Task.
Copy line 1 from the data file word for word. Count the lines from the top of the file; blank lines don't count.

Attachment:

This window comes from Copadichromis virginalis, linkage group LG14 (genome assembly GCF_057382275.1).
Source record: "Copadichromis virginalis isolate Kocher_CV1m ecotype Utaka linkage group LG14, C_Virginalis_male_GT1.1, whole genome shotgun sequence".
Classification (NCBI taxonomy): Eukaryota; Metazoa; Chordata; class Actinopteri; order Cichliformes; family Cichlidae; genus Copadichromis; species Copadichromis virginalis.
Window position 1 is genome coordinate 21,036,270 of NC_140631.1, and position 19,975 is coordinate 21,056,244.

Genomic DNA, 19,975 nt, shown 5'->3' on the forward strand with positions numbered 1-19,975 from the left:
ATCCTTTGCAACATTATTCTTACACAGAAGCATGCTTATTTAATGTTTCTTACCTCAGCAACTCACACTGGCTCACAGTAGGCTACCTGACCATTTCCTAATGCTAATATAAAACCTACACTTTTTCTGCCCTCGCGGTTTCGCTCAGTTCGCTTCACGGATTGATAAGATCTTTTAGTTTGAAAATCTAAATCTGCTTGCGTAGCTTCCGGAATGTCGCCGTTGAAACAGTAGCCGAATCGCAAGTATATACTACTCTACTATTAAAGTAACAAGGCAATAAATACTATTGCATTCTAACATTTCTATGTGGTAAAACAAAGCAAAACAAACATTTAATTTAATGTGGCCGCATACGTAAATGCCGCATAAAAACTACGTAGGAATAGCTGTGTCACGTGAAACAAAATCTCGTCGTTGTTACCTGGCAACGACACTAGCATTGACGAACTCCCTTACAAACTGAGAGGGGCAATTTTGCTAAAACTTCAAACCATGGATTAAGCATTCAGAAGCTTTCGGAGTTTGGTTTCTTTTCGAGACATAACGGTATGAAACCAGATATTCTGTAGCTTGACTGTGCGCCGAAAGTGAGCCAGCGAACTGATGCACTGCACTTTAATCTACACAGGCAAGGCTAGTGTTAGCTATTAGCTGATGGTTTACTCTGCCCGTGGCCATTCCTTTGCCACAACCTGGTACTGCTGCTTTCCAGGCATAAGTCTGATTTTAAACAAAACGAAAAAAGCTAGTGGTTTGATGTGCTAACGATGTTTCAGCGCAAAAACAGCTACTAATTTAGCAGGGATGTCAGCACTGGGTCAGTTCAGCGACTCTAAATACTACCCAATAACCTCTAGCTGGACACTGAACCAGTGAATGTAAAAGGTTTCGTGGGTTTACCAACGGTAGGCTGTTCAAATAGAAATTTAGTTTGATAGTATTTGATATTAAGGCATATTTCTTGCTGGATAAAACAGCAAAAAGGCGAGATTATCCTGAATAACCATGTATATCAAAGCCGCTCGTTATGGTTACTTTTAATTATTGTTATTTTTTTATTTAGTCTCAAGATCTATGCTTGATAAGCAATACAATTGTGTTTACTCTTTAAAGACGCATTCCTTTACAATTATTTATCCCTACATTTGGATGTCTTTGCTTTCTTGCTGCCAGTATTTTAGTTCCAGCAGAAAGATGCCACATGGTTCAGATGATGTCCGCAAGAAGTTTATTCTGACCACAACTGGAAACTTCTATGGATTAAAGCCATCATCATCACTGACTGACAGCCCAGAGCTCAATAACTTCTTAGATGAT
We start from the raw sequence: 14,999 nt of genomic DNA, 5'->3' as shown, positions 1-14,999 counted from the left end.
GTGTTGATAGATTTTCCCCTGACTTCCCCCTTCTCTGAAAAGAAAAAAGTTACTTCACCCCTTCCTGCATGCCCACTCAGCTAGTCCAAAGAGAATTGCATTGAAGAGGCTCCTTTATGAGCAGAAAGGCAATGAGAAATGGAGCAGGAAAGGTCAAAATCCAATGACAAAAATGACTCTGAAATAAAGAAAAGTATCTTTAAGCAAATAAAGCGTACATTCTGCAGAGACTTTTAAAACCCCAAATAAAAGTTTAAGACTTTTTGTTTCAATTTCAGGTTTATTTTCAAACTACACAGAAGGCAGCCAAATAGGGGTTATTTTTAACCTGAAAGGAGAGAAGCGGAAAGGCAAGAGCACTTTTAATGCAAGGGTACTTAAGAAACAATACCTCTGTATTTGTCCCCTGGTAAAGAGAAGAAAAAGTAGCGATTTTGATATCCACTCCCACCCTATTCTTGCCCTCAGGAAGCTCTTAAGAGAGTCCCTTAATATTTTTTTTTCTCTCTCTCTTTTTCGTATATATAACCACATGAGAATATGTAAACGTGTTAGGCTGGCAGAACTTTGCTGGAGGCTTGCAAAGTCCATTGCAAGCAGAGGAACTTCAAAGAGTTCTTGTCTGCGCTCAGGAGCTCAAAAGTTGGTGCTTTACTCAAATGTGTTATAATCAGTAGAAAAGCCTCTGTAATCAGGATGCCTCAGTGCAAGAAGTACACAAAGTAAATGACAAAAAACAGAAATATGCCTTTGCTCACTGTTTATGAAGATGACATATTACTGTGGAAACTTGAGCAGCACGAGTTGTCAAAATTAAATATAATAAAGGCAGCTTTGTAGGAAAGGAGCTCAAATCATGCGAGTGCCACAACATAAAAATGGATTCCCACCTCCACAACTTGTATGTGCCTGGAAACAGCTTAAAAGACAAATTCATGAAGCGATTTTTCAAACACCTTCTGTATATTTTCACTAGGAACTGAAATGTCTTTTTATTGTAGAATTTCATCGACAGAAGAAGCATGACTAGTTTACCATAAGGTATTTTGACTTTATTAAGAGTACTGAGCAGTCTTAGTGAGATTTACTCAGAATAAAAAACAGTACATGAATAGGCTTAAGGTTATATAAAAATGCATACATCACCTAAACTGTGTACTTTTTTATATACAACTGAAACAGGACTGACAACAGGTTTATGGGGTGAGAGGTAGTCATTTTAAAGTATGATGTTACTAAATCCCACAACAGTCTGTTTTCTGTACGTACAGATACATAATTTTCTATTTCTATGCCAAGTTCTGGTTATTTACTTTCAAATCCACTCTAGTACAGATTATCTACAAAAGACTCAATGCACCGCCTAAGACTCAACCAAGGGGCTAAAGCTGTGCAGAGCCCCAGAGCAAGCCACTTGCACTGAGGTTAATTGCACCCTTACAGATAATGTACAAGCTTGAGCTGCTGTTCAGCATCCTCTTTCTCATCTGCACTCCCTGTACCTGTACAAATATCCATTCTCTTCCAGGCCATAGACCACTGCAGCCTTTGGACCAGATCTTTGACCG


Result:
This window comes from Copadichromis virginalis, linkage group LG14 (genome assembly GCF_057382275.1).